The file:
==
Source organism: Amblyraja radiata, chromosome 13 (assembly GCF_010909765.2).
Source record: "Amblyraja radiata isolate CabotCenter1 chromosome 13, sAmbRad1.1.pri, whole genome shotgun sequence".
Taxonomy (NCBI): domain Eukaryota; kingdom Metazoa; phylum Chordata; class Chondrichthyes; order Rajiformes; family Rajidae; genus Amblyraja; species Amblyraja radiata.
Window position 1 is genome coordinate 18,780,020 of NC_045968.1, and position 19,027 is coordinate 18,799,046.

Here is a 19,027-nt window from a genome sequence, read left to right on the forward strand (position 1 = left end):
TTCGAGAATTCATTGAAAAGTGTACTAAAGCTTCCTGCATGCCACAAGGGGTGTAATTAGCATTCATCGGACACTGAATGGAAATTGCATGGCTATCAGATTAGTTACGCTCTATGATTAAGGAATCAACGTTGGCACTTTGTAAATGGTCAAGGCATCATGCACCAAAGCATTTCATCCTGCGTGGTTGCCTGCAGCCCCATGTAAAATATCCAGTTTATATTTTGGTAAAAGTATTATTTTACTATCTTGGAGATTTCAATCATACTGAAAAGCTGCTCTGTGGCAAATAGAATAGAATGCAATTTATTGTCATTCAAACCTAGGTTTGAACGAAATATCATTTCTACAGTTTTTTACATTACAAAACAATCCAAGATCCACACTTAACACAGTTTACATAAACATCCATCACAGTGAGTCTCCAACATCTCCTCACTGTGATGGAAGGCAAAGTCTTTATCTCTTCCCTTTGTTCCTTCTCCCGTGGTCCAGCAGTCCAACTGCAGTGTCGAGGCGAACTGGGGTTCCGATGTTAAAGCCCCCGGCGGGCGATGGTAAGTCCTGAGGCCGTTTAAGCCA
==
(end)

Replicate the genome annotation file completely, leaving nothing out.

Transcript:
Source organism: Amblyraja radiata, chromosome 13 (assembly GCF_010909765.2).
Source record: "Amblyraja radiata isolate CabotCenter1 chromosome 13, sAmbRad1.1.pri, whole genome shotgun sequence".
Taxonomy (NCBI): domain Eukaryota; kingdom Metazoa; phylum Chordata; class Chondrichthyes; order Rajiformes; family Rajidae; genus Amblyraja; species Amblyraja radiata.
Window position 1 is genome coordinate 18,780,020 of NC_045968.1, and position 19,027 is coordinate 18,799,046.

Here is a 19,027-nt window from a genome sequence, read left to right on the forward strand (position 1 = left end):
TTCGAGAATTCATTGAAAAGTGTACTAAAGCTTCCTGCATGCCACAAGGGGTGTAATTAGCATTCATCGGACACTGAATGGAAATTGCATGGCTATCAGATTAGTTACGCTCTATGATTAAGGAATCAACGTTGGCACTTTGTAAATGGTCAAGGCATCATGCACCAAAGCATTTCATCCTGCGTGGTTGCCTGCAGCCCCATGTAAAATATCCAGTTTATATTTTGGTAAAAGTATTATTTTACTATCTTGGAGATTTCAATCATACTGAAAAGCTGCTCTGTGGCAAATAGAATAGAATGCAATTTATTGTCATTCAAACCTAGGTTTGAACGAAATATCATTTCTACAGTTTTTTACATTACAAAACAATCCAAGATCCACACTTAACACAGTTTACATAAACATCCATCACAGTGAGTCTCCAACATCTCCTCACTGTGATGGAAGGCAAAGTCTTTATCTCTTCCCTTTGTTCCTTCTCCCGTGGTCCAGCAGTCCAACTGCAGTGTCGAGGCGAACTGGGGTTCCGATGTTAAAGCCCCCGGCGGGCGATGGTAAGTCCTGAGGCCGTTTAAGCCA